by Lee Walton

This is a reflection from OTH editor and The Third Chapter Project, Inc President, Lee Walton from a recent trip in South Africa. Learn more about The Third Project, Inc. and connect with Lee at www.thirdchapter.org.


On a recent study abroad New York University students visited the township of Lange on the outskirts of Cape Town, South Africa. Our guide Zameli Hleli claims that the name Langa comes from the Xhosa word for “sun-shine”, but it can also be traced back to an abbreviated form of the name Langalibalele, who was a 19th-century Bantu king of the AmaHlubi, in what is modern-day KwaZulu-Natal. Langa is one of the oldest townships in South Africa, tracing back to 1919, before apartheid but still founded with the intent to segregate black Africans.

Today, South Africa has the second highest wealth gap of all countries in the world and over 38.6% unemployment for Black South Africans. In response, the township of Langa is using art to create a stronger sense of community and to support the local economy by teaching young and old alike how to become self-sufficient through the arts.  Guga S’thebe Arts and Cultural Center in Langa is the focal point not just for fine art but for performance art as well. On any given day, one can walk in and hear jazz or a drumming circle, watch a live performance, learn about mosaics, wood carving, painting, or sculpture or just talk to the local artists about their craft.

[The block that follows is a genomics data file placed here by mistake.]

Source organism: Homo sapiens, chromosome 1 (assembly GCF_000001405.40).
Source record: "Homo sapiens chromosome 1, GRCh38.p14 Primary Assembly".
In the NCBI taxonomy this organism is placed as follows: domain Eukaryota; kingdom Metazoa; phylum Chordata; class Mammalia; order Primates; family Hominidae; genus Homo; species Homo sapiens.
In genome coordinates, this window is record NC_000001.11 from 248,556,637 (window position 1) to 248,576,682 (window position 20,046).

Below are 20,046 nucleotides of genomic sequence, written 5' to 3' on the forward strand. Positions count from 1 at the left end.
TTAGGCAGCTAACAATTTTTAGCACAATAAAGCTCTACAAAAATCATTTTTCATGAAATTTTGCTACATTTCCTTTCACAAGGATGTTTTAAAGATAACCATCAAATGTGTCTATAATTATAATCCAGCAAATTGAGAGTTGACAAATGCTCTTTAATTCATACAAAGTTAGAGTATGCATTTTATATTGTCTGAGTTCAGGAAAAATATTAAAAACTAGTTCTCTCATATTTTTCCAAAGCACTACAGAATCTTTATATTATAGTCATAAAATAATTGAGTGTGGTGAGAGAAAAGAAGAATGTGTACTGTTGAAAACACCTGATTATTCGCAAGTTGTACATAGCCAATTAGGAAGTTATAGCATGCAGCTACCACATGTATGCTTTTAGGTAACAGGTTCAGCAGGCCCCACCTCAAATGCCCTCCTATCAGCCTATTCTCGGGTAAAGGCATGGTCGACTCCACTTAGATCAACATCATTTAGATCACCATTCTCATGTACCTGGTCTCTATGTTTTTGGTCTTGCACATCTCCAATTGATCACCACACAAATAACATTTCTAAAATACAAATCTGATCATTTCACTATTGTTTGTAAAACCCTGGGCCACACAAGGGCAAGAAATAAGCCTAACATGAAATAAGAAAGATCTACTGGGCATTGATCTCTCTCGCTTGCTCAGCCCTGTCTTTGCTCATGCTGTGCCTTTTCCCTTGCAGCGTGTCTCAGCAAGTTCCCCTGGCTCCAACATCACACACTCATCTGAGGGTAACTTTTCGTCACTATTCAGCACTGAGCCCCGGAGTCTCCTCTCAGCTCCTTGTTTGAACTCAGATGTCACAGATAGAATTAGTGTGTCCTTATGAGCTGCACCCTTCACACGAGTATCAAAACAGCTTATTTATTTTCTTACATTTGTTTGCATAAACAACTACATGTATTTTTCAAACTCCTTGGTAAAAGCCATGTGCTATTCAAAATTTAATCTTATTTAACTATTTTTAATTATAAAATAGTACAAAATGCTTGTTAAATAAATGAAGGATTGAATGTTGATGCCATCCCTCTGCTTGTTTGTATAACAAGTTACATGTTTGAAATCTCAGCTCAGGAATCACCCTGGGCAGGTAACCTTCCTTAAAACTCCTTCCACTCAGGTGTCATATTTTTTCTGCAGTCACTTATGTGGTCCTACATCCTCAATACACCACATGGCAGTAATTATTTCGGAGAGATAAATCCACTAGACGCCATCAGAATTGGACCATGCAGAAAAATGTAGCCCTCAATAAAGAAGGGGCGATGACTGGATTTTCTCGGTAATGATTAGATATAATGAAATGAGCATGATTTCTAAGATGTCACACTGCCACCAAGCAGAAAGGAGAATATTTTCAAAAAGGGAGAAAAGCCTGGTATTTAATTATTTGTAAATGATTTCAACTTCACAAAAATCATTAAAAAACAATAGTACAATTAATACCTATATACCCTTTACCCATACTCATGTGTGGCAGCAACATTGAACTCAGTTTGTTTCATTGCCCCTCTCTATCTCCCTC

As humanists, we appreciate the preservation of culture through art. The sense of pride and community fostered within the Langa art community “shines” through. If anyone would like further information about this wonderful project, please reach out to us at OTH.  

Feature Photo Credit: Anthere, via Wikipedia, CC BY-SA 4.0

Further Reading: 

https://architizer.com/projects/guga-sthebe-childrens-theatre/

amaHlubi battle to save mother tongue from extinction

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